For the Heinlein fans, Stranger in a Strange Land is currently* available cheap in Kindle form.
Even though I have a hard copy of this, I’ll probably get a cheap* Kindle version of The Flamingo’s Smile: Reflections in Natural History. You know what the book is and why you want it, and you probably already have one, but maybe not an ebook version. Just thought you should know about it. You’re welcome.
Suddenly available cheap from Amazon*, Do Androids Dream of Electric Sheep?: The inspiration for the films Blade Runner and Blade Runner 2049 by Philip Dick.
While we are on the subject of cheap books, did you know that the popular, and pretty good, “Longmire” of TV started out as a series of books? The Highwayman: A Longmire Story (Walt Longmire Mysteries) by Craig Johnson is also cheap on Kindle, which is the 11th point five in the series (apparently it is complicated). The first is The Cold Dish: A Longmire Mystery. (Kindle edition of the first in the series here.)
I read The Source: A Novel by James Michener a long time ago, so I might have some of this wrong, but…
It is a fun read, not actually religious as some might suggest. The story starts at the beginning and the end at the same time. The end involves a group of archaeologists digging down in a tel (called Tell Makor in the book, but I’m told it might be closest the the actual Tel Dan.) The beginning involves a family of pre-Neolithic people who invent agriculture and domesticate the dog. (I oversimplify, as does in that are, the author.) The rest of the story is a rough approximation of the Old Testament history.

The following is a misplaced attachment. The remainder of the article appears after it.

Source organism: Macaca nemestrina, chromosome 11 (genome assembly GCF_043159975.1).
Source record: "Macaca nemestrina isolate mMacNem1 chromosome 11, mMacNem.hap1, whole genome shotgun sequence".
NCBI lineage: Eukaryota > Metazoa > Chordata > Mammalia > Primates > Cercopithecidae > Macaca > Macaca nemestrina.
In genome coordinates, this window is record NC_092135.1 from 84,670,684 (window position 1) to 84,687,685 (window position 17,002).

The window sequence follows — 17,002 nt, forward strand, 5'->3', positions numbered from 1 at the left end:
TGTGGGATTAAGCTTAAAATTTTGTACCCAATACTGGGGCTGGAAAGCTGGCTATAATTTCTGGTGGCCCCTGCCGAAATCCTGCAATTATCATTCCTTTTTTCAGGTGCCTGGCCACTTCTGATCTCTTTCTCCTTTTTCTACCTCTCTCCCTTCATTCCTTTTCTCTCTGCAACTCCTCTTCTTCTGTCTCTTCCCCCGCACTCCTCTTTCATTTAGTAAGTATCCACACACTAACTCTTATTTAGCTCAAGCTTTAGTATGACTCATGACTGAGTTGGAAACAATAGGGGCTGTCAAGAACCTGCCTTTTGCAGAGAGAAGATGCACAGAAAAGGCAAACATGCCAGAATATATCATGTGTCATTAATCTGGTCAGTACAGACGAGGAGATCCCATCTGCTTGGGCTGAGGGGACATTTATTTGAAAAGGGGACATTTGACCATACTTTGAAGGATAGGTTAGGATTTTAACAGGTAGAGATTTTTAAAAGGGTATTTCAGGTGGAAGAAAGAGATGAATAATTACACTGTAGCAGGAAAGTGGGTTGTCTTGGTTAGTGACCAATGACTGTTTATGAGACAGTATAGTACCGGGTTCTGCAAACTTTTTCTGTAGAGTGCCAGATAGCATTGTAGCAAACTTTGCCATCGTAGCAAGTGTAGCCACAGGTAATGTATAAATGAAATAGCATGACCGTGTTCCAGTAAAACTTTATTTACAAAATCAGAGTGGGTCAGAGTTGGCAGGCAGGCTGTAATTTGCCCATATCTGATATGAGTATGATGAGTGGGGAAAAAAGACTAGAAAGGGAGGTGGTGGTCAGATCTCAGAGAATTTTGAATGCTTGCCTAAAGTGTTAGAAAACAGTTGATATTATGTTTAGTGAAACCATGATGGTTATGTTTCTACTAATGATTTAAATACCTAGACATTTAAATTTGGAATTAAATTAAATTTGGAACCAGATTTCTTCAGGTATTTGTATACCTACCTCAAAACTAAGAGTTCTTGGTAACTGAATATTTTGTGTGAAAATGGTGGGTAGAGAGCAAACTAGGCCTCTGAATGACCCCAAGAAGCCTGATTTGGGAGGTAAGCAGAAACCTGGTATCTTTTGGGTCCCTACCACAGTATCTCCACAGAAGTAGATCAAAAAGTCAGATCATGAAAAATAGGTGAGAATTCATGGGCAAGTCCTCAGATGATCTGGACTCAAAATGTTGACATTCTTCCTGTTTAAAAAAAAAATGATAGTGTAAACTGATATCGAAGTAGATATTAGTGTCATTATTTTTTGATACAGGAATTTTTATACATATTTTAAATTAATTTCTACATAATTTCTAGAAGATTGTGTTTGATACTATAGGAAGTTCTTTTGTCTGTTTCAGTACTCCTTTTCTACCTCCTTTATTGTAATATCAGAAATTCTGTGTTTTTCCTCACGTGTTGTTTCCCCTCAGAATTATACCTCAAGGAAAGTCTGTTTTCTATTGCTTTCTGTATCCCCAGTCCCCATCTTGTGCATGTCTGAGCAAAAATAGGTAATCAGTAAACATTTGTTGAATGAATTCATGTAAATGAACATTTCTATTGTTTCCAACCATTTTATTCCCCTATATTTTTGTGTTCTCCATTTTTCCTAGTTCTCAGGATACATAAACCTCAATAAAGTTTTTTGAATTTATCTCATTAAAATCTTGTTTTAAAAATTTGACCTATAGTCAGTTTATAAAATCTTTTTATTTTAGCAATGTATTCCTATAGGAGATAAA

Anyway, relatively cheap for Kindle* (2.99) right now.
I should also mention* that The Historian by Elizabeth Kostova, is still cheap ($4.99).
The Historian by Elizabeth Kostova is a ground breaking (like you do in a grave yard!) and illuminating (as in don’t go out in the sun) work of fiction that I know many of you have read because we’ve talked about it. So you have a copy. But maybe you don’t have a Kindle copy, which is now available for 4.99. But not in Transylvania.
And by that I mean* the Kindle book Brave New World: With the Essay “Brave New World Revisited” by Aldus Huxley is now on Kindle for 99 cents, at leas in the US.
Only vaguely related, but I thought you’s like to know about it, Dan Rather’s book What Unites Us: Reflections on Patriotism, Kurt Vonnegut Junior’s Slaughterhouse-Five: A Novel and Neil Gaiman’s Stardust are also cheap at this moment.
Shawn Otto’s The War on Science: Who’s Waging It, Why It Matters, What We Can Do About It is currently available cheap on Kindle. This is a must read, and very relevant.
The book* Drawdown: The Most Comprehensive Plan Ever Proposed to Reverse Global Warming edited by Paul Hawken is a must have resource if you want to have useful conversations, and carry out effective activism, related to Global Warming. I actually recommend you get the print version, but at the moment, the Kindle version available cheap (at least in the US) so I wanted to let you know about it. Two bucks, and also, lower carbon footprint (on the other hand, books are carbon sinks, right?)